In order to obtain correct temperature values in the layer model, the heat flow from the winding heads had to be taken into account. It is now a matter of determining the temperature increase resulting from the lateral introduction of this heat from the winding heads at their connection point. This is read off as the difference between the temperature at the beginning of the groove (blue line, length x = 0) and the arithmetic mean value (red line): 4.3 K. Due to the linearity of the heat flow in relation to the temperature difference valid for heat conduction, the derived heat flow is proportional to the area under the lines and thus the same for both lines. The arithmetic mean value thus corresponds to the temperature from the layer model for the warmest copper conductor in the groove, 42 °C in the example. A temperature T_{anb} = 46.3 °C can be expected at the end of the groove.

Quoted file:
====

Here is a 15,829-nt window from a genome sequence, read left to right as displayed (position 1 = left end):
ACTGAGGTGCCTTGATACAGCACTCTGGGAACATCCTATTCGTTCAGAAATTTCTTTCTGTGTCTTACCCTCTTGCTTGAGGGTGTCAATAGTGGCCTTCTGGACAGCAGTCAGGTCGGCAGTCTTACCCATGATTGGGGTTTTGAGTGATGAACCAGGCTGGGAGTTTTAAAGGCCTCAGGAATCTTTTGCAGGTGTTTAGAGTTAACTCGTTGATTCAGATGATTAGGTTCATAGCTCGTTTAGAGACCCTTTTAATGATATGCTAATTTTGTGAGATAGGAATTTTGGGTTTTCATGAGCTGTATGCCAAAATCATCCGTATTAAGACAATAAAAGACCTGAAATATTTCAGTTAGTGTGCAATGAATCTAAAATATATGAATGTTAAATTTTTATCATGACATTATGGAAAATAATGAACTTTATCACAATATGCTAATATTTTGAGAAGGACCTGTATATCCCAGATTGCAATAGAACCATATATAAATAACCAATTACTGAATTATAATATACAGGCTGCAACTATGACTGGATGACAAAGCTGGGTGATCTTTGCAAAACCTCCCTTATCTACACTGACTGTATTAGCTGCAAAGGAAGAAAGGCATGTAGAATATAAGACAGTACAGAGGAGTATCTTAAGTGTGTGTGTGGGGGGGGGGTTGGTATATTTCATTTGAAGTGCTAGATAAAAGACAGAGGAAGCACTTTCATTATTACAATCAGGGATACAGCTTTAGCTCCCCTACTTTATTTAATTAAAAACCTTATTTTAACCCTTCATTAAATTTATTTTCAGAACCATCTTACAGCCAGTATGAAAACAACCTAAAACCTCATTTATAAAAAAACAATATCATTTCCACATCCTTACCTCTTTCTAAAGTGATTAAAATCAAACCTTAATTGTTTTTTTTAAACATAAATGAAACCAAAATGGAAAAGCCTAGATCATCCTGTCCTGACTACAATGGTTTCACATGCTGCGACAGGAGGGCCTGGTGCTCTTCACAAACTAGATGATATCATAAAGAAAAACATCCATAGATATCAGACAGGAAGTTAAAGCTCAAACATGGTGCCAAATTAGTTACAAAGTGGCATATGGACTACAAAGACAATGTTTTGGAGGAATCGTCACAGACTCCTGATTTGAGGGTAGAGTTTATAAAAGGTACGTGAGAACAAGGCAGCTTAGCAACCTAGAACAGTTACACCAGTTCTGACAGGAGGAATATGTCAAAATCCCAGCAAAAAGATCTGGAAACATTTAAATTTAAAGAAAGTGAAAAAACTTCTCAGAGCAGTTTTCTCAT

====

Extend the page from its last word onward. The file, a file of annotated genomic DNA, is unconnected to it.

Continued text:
In order to obtain the maximum temperature in the winding head, the previously calculated temperature range of 3.3 K within the winding head must now be added, and T_{max} = 49.6 °C is obtained (fig. 6: blue dot at the actual start of the winding at radius r = 180 mm). Towards the outer radius r = 211 mm of the coil, a decrease of the winding head temperature corresponding to the temperature in the groove is expected.

*Fig. 6: Radial temperature profile from the air gap (r = 180 mm) to the cooling jacket outside (r = 273 mm)*

#### 2.4.2 Transient temperature behavior